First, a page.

Damian Marley: True Religion

Damian “Jr. Gong” Marley has been a legend in the making since birth. Along with being the youngest member of the legendary Marley family, music has always been the center of his life. As a child seeing dancehall legends Shabba Ranks and Super Cat perform only further fueled and inspired his love of music.

1996’s Mr. Marley was the Jr. Gong’s right of passage into the music world. His second release, Halfway Tree (2002), won a Grammy for “Best Reggae Album.” More focused and mature than the previous, falling silent due to 9-11 attacks on the Twin Towers, it was unable to make the impact that it deserved.

Fast-forward three years, Welcome To Jamrock (2005), was the straw that broke the camel’s back. Collaborations with the likes of Stephen Marley, Bounty Killer, Eek-A-Mouse, Nas and Bobby Brown took the world by storm. Tracks discussing love (“Hey Girl”), political violence (“Welcome To Jamrock”) and survival (“We’re Gonna Make It” and “In 2 Deep”), stirred the emotions of listeners, bringing together people of various walks of life. The lion’s roar was strong. Damian went on to win Grammy Awards in the categories of “Best Reggae Album” and “Best Urban/Alternative Performance.”

Damian Marley has been on the road with composer/crooner Ben Harper. The kindred spirits came together with the common loves of life and the freedom of musical expression. In an enlightening interview during his tour, AllHipHop.com Alternatives spoke with Damian “Jr. Gong” Marley about music, philosophy, and his impact on the world.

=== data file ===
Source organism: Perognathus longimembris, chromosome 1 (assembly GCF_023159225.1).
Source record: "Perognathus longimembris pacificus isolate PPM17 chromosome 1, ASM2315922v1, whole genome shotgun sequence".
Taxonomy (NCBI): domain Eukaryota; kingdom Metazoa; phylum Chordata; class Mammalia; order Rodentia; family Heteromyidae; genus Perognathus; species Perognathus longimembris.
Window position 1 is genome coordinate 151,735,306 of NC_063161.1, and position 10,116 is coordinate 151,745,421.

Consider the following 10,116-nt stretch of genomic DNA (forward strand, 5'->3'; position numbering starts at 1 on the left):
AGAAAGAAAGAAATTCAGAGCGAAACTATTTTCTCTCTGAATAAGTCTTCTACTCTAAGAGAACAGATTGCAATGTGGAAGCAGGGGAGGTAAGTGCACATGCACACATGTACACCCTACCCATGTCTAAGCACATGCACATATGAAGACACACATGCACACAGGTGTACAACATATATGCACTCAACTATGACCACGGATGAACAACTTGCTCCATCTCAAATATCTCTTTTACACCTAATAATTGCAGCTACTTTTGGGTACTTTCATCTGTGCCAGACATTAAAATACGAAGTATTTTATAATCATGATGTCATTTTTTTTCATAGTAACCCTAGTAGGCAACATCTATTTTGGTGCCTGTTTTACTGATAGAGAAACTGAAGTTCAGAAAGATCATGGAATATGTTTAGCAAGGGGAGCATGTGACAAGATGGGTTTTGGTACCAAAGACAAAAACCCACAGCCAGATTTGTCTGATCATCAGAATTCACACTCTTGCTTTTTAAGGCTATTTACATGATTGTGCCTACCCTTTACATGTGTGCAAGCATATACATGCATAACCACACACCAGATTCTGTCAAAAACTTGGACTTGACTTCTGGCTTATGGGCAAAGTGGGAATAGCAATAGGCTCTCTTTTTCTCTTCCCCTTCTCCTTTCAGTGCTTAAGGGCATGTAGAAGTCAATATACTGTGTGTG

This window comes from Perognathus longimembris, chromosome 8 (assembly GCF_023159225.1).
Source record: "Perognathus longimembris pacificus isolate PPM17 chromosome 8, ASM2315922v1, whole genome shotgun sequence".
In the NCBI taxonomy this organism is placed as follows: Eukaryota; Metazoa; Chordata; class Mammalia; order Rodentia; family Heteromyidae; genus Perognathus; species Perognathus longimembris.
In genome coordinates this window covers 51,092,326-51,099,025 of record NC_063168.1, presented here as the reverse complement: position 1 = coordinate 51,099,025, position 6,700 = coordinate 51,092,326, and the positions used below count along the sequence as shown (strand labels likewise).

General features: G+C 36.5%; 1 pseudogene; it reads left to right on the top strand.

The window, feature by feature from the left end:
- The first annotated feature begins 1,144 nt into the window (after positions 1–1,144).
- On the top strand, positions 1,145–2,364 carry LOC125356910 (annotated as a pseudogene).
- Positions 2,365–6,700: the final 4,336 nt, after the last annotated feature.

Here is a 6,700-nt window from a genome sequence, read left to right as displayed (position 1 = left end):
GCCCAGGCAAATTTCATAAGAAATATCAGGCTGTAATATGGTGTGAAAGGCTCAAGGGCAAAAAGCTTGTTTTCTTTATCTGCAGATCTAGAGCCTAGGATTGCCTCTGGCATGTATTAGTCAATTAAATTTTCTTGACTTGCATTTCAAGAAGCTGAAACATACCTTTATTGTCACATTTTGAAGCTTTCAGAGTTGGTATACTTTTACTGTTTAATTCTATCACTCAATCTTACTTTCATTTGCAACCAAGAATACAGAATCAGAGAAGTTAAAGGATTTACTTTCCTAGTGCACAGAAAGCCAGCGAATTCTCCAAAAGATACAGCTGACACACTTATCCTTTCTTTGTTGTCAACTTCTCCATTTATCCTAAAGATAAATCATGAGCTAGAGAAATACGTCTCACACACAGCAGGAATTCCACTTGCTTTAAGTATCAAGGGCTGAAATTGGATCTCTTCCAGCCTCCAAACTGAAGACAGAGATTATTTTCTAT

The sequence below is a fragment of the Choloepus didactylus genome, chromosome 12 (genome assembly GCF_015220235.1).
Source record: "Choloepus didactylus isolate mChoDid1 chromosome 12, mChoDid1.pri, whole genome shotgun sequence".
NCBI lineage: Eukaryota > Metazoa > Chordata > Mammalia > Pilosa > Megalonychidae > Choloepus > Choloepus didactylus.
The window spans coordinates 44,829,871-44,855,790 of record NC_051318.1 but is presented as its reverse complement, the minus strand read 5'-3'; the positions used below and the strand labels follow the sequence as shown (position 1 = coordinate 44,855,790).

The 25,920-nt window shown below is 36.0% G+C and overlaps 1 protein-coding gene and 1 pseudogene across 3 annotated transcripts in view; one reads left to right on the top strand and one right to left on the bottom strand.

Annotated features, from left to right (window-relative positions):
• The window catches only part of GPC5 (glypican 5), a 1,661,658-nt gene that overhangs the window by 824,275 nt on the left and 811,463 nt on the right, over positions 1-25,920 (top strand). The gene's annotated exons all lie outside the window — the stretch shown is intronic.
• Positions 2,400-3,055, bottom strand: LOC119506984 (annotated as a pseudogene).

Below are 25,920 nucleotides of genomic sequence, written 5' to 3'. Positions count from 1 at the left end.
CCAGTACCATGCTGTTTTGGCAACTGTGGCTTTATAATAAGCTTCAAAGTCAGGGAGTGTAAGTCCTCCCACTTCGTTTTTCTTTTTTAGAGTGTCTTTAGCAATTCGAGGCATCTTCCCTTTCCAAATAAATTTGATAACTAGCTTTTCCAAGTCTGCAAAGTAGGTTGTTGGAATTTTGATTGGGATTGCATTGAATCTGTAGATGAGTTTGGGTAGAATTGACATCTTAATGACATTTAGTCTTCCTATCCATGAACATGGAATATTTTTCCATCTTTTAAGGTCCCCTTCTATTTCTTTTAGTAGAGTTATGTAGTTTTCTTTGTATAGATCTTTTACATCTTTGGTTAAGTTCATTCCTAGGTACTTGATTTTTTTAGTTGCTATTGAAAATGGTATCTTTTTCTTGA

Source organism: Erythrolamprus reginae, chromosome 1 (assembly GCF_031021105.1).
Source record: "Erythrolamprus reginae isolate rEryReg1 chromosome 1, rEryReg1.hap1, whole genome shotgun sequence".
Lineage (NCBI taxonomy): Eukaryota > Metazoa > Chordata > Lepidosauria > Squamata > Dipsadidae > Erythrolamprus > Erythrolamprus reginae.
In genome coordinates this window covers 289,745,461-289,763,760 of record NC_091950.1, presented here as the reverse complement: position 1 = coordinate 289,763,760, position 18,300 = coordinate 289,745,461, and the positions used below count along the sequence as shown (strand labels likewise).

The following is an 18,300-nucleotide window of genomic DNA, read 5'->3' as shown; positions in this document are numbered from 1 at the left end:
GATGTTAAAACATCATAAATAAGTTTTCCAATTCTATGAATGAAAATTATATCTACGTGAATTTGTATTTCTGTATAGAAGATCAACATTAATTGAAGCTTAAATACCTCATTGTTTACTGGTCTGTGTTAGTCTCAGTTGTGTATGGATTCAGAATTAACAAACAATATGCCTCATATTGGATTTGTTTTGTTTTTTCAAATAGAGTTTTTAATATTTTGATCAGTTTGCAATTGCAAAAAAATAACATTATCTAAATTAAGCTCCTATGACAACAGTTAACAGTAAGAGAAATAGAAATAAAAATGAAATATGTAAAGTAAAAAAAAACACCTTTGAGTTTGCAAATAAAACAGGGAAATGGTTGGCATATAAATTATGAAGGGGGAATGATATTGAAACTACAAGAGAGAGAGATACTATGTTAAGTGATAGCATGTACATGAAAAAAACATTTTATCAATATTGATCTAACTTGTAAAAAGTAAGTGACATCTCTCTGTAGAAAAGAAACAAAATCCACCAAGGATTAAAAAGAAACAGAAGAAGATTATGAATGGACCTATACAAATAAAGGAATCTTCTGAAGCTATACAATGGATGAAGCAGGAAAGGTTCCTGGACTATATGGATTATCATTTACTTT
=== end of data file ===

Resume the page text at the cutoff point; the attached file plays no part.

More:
AllHipHop.com Alternatives: Moving through out the tracks, Welcome To Jamrock stirs a lot of different emotions. How easy or difficult was it for you to write the album?

Damian Marley: I would say that it was natural. It wasn’t necessarily easy or difficult. I tried to work off of inspiration. Ya’ know, the vibe at the moment.

AHHA: The title song, “Welcome To Jamrock,” is about political violence occurring in Jamaica. For those that are not native or in-tune with the island, what exactly has been occurring?

Damian: What’s happening in Jamaica is something that’s been going on for the last couple of decade; since the ‘60s and coming up. There’s been a lot of violence that has been produced by politics, political politics. Now it’s almost becoming a part of the island’s culture. There’s a lot of opportunity for the up-and-coming generation, and now violence becomes one of the only ways of getting out of the ghetto or certain situations in Jamaica.

AHHA: Do you think that people outside of Jamaica that heard the song got a better understanding of what’s been happening?

Damian: Some people. Some people still don’t understand what I say. Then there’s some people that really get it and fully understand exactly what I’m saying.

AHHA: Mr. Marley came out in 1996, but why did it take your most current release for you to gain commercial success?